364 days of sunshine, tax incentives, and jaw-dropping scenery add up to a perfect union between New Mexico and the film industry. The 2019 conference of New Mexico Press Women saluted the film and media industry at The Canyon Club at Four Hills this last weekend. Authors and film makers discussed print to screen endeavors.

Loretta Hall, Moderator, Don Bullis, Ollie Reed, David Morrell

Discussing Western Movies

David Morrell First Blood and other novels, Don Bullis, No Manure on Main Street and other historical books and novels of the Southwest, and Ollie Reed, Journalist, discussed some most significant and some-not-so-significant Western films, delighting the attendees with their personal stories. Steve Brewer continued the book to movie theme by telling how his books were discovered and optioned for movies.

Steve Brewer, author and owner of Organic Books Bookstore

Discusses Books to Screens
Natasha Cuylear announces the Zia Award with Mare Pearl, Anne Hillerman and Melody Groves

Judith Van Gieson, Keynote Speaker, entranced the audience by describing how several of her books were discovered and optioned for adaptation to the screen. Judith’s books have been published by Harper Collins, UNM Press, and Signet. Several of her thirteen books have earned the Kirkus Starred Review.

Keynote Speaker, Judith Van Gieson

After the keynote speaker, NM Press Women recognized outstanding achievements in communication. I felt honored to have my speech, “Prohibition, a Roaring Twenties Bash”, receive an award.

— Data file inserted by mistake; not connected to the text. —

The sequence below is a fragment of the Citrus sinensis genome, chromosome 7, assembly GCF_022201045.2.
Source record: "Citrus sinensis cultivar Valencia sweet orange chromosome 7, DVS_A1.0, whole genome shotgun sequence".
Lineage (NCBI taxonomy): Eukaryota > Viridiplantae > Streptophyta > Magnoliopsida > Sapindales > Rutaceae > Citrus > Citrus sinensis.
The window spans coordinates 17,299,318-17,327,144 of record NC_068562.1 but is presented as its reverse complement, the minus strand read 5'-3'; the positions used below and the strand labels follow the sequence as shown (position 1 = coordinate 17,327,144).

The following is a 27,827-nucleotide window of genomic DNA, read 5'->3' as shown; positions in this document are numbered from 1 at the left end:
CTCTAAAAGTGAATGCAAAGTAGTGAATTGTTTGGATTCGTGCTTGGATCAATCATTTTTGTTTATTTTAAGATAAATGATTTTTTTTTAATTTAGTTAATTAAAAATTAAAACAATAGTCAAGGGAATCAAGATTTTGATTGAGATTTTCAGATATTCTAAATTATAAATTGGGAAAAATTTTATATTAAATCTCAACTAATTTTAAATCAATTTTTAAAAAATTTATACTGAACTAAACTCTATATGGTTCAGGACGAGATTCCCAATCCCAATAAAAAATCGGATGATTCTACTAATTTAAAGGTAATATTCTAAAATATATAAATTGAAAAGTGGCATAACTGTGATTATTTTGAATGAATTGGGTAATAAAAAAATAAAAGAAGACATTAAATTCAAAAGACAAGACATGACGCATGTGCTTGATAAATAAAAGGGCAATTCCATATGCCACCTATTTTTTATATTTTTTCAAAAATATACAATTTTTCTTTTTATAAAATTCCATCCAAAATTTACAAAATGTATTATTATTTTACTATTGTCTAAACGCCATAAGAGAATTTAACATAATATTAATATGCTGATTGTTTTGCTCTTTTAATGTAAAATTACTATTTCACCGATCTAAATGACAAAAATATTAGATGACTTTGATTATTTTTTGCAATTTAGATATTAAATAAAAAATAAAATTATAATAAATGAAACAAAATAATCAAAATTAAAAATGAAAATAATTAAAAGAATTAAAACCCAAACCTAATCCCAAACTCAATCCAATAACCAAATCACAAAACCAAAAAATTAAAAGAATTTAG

Judith Van Gieson showing me a screen play

As the president of the NM Sisters in Crime Chapter, Croak and Dagger, it tickled me to see some of our members up front and center at the NM Press Women 2019 Conference. Anne Hillerman is one of our lifetime members. Judith Van Gieson, also a Croak and Dagger member, and I often hang out together, have lunch, and she entertains me with “How publishing used to be.” Sigh! I wonder if anyone in the future will dream about the good old publishing days of 2019.

We all have a tendency to romanticize the past. Do you think today’s publishing world and its focus on books to screen may be adding more value to our works than in years gone by?

Posted in Pen Points | Tagged , , , , , , , , , , , , , , | 2 Comments

Named to Kirkus Reviews’ Best Book of 2018


Posted in Uncategorized | Tagged , , , , , , , , , , , , , , | 2 Comments


Today I received another KIRKUS, STARRED REVIEW for my second book, The Flapper, the Impostor, and the Stalker. (posted below)

Last fall, when my publisher sent my first book, The Flapper, the Scientist, and the Saboteur, off to be reviewed by KIRKUS, I held my breath. KIRKUS, I heard, could be rather caustic. Back then, I didn’t even know a KIRKUS, STARRED REVIEW existed.

I’m so excited–two for two.


The Flapper, the Impostor, and the Stalker



From the “Inkydance Book Club Collection” series

by Charlene Bell Dietz


In this prequel, readers discover where a feisty, chain-smoking, elderly flapper got her start—in Chicago in the Roaring Twenties with all of its frenetic craziness.